2021 Toyota Supra: Time for a Decision

So, which 2021 Toyota Supra should you dump your cash for? It really does depend on your intended purpose. For something relegated for daily and/or occasional grand-touring duty, both the 2.0 and the 3.0 have merits; save some gas with the 2.0, but the 3.0's niceties and adaptive suspension are attractive. As a weekend treat, the 3.0 really is the one to pick, as the 2.0 can't beat its six-cylinder soundtrack and gut-punch acceleration.

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For backroad bombing and occasional track-day use, it's up to you. We had more fun in the 2.0 on the street with a more stable rear-end and effortless confidence, but we imagine long straights taking more time to cover than some might like, and we'll reserve full judgment for track manners until we get the chance to kick the 2.0 around one. The 3.0 was equally spectacular on backroads, though for different reasons; the six-cylinder is inarguably more exciting, both from a dynamic and accelerative standpoint, but that knife-edged personality might get old.

Here's the real answer: Drive both versions of the 2021 Toyota Supra and pick the one you feel most at home in. Do that, and you win no matter which one you drive off with.

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Which Supra Should I Pick?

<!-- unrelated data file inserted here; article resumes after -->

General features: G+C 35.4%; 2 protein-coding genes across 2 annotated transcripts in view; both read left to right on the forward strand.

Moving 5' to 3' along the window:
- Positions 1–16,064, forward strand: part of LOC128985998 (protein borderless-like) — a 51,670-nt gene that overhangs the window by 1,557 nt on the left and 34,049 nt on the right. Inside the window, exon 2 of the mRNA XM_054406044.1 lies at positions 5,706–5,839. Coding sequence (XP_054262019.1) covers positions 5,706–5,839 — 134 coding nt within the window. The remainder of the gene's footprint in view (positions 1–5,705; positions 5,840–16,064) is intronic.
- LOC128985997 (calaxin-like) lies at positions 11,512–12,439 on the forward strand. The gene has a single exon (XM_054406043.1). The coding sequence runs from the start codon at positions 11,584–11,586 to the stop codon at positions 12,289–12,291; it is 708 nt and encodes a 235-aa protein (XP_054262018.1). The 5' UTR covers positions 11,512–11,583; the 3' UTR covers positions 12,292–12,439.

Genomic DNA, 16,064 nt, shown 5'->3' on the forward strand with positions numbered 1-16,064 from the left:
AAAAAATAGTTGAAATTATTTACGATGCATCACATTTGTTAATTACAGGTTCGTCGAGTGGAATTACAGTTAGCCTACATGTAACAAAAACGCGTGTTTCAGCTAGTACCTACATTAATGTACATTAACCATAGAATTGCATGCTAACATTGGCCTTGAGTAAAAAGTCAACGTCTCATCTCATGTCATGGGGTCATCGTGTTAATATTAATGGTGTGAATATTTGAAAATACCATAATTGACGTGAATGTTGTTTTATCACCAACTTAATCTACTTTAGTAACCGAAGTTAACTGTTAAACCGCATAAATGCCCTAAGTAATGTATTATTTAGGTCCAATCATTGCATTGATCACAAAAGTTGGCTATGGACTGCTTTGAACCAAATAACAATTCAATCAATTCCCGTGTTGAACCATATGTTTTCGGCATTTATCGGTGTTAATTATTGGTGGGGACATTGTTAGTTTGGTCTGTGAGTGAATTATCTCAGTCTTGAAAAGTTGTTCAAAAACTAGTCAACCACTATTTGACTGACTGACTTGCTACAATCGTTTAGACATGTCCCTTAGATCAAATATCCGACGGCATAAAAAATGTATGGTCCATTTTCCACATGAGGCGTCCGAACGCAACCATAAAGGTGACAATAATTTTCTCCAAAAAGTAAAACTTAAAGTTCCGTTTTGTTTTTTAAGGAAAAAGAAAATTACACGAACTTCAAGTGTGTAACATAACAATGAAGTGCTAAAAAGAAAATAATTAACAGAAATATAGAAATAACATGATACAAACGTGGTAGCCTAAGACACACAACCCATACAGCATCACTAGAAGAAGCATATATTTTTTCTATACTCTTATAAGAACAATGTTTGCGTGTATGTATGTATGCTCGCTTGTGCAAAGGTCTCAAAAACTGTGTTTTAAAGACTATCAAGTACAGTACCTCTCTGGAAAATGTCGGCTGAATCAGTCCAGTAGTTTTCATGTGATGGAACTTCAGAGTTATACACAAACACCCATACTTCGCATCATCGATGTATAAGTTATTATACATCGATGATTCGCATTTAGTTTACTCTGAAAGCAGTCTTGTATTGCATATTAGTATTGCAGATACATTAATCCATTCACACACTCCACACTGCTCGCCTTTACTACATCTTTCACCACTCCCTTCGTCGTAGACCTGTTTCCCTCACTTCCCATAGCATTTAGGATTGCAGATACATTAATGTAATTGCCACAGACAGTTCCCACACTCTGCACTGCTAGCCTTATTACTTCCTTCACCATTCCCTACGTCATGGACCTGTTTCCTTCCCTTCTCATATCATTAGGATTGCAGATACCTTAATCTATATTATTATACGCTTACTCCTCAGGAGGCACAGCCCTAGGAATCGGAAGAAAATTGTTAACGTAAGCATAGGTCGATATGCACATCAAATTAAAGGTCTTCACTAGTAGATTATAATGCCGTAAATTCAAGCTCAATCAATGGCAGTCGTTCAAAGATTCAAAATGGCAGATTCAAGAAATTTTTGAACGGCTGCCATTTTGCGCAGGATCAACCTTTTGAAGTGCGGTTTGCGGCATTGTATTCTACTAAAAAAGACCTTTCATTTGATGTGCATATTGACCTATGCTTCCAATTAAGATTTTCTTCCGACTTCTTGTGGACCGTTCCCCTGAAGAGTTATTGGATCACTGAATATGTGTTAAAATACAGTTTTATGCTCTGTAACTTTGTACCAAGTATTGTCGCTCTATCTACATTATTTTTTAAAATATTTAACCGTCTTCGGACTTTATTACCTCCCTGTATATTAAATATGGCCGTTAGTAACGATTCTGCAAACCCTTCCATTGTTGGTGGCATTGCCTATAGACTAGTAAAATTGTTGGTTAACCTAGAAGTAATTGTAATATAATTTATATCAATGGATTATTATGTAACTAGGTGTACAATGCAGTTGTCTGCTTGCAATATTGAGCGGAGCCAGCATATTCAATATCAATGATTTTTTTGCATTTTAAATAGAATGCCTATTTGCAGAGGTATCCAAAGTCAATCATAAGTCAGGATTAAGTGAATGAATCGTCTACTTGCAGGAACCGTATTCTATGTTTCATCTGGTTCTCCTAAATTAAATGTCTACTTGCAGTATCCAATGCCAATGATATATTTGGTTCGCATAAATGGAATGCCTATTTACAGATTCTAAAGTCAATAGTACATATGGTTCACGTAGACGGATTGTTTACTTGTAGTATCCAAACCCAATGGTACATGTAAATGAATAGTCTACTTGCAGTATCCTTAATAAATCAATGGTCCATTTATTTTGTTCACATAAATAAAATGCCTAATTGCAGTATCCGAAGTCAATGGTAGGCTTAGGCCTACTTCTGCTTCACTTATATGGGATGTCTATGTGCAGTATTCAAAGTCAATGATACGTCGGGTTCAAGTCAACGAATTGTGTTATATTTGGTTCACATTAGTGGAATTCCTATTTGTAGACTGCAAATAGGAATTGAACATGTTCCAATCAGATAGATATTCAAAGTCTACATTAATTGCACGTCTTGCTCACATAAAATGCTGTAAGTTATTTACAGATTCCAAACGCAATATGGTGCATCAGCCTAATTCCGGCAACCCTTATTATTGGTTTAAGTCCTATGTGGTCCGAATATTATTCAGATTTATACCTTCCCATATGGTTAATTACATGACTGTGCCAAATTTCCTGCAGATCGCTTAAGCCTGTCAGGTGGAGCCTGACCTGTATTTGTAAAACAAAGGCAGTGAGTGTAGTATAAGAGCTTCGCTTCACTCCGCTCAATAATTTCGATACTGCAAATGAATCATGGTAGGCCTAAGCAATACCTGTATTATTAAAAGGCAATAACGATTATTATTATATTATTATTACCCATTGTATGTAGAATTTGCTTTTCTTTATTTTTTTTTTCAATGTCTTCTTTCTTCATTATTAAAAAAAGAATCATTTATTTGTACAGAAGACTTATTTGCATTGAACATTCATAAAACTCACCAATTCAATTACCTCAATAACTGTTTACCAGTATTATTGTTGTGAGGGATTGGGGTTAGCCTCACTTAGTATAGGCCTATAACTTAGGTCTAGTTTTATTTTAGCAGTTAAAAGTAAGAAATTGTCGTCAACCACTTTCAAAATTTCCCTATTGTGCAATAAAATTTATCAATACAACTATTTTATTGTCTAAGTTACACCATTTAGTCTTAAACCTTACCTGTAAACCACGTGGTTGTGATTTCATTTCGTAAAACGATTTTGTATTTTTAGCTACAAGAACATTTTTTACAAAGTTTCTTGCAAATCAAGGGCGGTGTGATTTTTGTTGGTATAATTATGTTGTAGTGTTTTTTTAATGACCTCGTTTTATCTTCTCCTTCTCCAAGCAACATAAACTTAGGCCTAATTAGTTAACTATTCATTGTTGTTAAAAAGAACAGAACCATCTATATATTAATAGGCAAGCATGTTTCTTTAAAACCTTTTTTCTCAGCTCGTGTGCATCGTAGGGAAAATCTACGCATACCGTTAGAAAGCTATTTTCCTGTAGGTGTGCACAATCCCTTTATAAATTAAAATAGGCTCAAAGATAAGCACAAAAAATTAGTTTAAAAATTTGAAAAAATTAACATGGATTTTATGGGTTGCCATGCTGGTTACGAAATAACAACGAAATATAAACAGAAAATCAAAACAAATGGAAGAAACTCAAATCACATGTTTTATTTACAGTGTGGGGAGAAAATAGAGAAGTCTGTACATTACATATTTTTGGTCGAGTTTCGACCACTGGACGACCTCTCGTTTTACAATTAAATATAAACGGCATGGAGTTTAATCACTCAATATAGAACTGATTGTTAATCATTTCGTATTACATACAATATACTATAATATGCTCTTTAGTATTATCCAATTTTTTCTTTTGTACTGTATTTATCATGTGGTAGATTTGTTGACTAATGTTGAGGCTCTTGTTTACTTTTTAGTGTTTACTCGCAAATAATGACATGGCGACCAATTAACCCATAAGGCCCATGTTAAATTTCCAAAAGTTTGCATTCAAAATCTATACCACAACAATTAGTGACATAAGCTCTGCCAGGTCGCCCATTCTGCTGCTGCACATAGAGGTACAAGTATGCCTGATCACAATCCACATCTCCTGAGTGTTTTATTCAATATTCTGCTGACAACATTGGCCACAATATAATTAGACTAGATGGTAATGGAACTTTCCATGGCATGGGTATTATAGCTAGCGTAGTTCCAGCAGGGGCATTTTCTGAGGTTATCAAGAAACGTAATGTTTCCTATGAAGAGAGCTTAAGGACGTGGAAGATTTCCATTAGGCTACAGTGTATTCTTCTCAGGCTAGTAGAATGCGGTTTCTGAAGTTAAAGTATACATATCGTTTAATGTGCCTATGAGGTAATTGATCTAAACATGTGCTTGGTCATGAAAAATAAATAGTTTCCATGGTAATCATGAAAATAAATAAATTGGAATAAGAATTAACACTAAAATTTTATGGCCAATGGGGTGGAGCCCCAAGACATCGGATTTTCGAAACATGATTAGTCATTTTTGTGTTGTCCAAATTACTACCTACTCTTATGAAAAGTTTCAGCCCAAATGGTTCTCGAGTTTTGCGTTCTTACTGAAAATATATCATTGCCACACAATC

• Speed freak? Pick the 3.0
  • Backroad poise—2.0 reigns supreme
  • Weekend warrior—3.0
  • Unbeatable confidence—2.0
  • Can't decide? Don't worry, you can't lose
2021 Toyota Supra 2.0 Specifications
ON SALE: Summer
PRICE: $40,000 (est)
ENGINE: 2.0L turbocharged DOHC 16-valve I-4/255 hp @ 5,000-6,500 rpm, 295 lb-ft @ 1,550-4,400 rpm
TRANSMISSION: 8-speed automatic
LAYOUT: 2-door, 2-passenger, front-engine, RWD coupe
EPA MILEAGE:  N/A
L x W x H: 172.5 x 73.0 x 50.9 in
WHEELBASE: 97.2 in
WEIGHT: 3,181 lb
0-60 MPH: 5.0 sec
TOP SPEED 155 mph

 

2021 Toyota Supra 3.0 Specifications
ON SALE: Summer
PRICE: $50,000 (est)
ENGINE: 3.0L turbocharged DOHC 24-valve I-6/382 hp @ 5,800-6,500 rpm, 368 lb-ft @ 1,800-5,000 rpm
TRANSMISSION: 8-speed automatic
LAYOUT: 2-door, 2-passenger, front-engine, RWD coupe
EPA MILEAGE:  24/31 mpg (city/hwy) (est)
L x W x H: 172.5 x 73.0 x 50.9 in
WHEELBASE: 97.2 in
WEIGHT: 3,400 lb
0-60 MPH: 3.9 sec
TOP SPEED: 155 mph